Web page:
On a Saturday visit to Division II Alderson-Broaddus (W.V.), Williams picked up his first football scholarship offer to play safety. He said he’ll likely sign with the Battlers next Wednesday on National Signing Day unless a late Football Championship Subdivision or Football Bowl Subdivision offer materializes.
Williams said he has been in contact with several other schools, including Monmouth, Bucknell, Robert Morris, Marshall and Temple.
“I had high expectations for myself” at Churchill, said Williams, whose father, Willie, played 13 years in the NFL as a cornerback for the Steelers and Seahawks. “I knew if I came in humble, I was going to reach some kind of level of success. I put in a lot of work in my high school career, and you know, it pays off.”
Williams has balanced football and basketball duties at the Potomac public school, playing three varsity seasons of both sports. Churchill basketball coach Matt Miller said he’s been impressed by the player’s ability to meet his responsibilities for both without complaint.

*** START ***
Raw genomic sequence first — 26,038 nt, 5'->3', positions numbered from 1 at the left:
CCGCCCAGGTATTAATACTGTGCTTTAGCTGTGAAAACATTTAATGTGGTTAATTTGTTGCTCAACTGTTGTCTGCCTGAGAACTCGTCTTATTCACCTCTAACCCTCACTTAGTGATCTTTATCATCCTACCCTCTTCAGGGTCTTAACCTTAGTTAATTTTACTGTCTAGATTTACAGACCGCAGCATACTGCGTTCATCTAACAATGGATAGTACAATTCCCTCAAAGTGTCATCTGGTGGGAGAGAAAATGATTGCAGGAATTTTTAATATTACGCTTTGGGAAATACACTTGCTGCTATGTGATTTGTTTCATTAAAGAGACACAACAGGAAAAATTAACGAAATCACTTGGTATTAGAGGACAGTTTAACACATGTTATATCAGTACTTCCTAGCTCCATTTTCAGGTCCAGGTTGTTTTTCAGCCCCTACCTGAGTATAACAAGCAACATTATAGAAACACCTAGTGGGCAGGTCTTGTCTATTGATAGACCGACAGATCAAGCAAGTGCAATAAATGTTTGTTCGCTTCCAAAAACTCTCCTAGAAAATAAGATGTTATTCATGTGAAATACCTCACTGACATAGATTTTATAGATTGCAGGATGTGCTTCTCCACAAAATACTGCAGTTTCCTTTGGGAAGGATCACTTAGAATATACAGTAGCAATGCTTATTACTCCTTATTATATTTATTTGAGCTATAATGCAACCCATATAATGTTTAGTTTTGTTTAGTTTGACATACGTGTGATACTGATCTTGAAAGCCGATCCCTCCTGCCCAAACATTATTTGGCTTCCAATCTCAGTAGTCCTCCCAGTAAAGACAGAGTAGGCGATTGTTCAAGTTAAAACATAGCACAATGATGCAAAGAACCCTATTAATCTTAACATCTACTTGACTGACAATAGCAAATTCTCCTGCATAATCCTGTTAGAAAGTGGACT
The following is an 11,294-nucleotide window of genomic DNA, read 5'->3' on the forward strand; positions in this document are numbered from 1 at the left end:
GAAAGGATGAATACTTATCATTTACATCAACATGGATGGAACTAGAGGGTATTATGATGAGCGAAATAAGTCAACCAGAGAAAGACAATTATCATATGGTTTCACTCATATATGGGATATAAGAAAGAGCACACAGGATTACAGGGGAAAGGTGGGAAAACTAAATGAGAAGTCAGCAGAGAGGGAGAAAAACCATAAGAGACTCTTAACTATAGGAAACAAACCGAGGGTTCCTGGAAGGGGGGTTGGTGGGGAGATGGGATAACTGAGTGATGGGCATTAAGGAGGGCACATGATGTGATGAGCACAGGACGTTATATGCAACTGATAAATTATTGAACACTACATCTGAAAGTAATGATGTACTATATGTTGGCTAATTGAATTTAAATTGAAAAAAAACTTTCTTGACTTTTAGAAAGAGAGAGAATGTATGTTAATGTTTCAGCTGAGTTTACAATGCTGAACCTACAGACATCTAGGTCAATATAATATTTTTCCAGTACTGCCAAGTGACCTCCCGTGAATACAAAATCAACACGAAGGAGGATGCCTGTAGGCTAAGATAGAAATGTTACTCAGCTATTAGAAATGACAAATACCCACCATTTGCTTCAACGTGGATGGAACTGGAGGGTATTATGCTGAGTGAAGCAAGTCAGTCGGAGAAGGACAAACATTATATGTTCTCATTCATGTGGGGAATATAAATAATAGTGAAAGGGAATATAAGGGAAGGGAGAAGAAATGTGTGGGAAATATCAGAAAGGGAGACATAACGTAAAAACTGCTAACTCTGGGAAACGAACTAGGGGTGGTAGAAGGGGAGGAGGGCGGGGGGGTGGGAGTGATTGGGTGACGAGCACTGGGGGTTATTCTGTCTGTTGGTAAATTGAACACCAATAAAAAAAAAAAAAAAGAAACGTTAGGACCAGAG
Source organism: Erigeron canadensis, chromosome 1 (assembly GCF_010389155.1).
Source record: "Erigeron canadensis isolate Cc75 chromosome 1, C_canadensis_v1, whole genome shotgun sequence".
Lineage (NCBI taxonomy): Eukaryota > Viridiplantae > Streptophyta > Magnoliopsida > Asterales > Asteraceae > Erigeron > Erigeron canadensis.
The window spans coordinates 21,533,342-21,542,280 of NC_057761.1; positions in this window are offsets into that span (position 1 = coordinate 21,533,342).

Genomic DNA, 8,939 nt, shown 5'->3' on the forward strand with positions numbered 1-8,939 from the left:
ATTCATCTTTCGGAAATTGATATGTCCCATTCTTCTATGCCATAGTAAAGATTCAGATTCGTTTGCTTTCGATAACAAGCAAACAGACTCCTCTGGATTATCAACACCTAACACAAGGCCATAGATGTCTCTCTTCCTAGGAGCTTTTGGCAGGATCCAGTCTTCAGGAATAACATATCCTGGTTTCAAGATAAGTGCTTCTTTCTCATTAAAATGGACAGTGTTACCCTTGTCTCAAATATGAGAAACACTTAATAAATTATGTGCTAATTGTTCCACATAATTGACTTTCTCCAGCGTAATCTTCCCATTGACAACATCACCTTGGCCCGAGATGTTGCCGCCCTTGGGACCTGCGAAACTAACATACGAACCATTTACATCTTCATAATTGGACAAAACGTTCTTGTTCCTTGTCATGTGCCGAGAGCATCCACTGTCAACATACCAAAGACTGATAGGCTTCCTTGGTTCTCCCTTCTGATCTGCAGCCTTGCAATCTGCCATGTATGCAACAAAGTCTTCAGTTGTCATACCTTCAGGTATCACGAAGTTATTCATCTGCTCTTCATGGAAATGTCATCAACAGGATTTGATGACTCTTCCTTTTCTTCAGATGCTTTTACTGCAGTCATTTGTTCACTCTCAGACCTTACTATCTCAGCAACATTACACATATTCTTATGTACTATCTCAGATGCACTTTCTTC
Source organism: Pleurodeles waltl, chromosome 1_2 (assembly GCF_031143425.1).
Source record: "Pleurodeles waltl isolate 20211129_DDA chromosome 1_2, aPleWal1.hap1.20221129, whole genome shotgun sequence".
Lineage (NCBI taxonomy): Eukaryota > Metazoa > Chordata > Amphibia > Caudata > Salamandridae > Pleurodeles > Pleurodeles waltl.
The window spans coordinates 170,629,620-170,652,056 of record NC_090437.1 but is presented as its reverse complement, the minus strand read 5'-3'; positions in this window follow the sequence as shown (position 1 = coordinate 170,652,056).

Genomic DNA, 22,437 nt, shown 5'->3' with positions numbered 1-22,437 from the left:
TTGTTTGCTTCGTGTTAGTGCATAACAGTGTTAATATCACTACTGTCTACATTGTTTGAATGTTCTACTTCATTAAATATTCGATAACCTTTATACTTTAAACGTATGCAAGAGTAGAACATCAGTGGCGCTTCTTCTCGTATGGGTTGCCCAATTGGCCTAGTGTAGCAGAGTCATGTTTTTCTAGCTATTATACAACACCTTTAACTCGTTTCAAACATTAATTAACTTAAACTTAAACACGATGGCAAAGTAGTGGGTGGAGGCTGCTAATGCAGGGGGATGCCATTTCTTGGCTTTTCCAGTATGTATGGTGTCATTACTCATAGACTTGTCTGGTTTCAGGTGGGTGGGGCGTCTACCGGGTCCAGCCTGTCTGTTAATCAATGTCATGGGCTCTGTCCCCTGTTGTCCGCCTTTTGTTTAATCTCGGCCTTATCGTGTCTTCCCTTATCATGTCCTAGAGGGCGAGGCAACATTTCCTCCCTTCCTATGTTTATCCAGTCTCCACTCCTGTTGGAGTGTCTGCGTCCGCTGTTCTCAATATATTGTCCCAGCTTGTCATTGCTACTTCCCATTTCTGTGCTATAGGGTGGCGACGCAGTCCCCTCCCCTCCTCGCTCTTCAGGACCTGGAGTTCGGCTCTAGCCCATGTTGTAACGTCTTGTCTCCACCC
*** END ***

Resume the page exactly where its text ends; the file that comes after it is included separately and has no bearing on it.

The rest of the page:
“He just goes to work,” Miller said. “He’s found a way to juggle both and make it work. … He’s a good, versatile athlete, and he’s got a high motor. That’s an asset in both sports.”
In the fall, Williams started both ways as the Bulldogs make the Maryland 4A West playoffs for the second straight season. He caught four touchdowns on offense and was named first-team all-Montgomery 4A as a defensive back, switching between cornerback and safety. Willie Williams has served as the team’s defensive coordinator in his fifth season on the staff and will continue in that role with his younger son, Donovan, coming to high school next year.
On the basketball court, Dominique Williams averages 11.7 points per game, and in Monday’s 67-58 win over Richard Montgomery, he became the program’s all-time steals leader with 127. A few Division III schools, including St. Mary’s (Md.) and Washington and Lee, have asked Miller if Williams would consider playing basketball at the next level.
But Williams said he made the final decision in the fall that he would pursue college football, always believing that at least one school would step up with a full scholarship offer in that sport as he turned his focus to basketball.
“I know a couple football players [at Churchill] have been overlooked because the school doesn’t really have a history of putting out a lot of D-I athletes,” Williams said. “You can’t fret on that. I kept working hard and being patient, kept waiting.”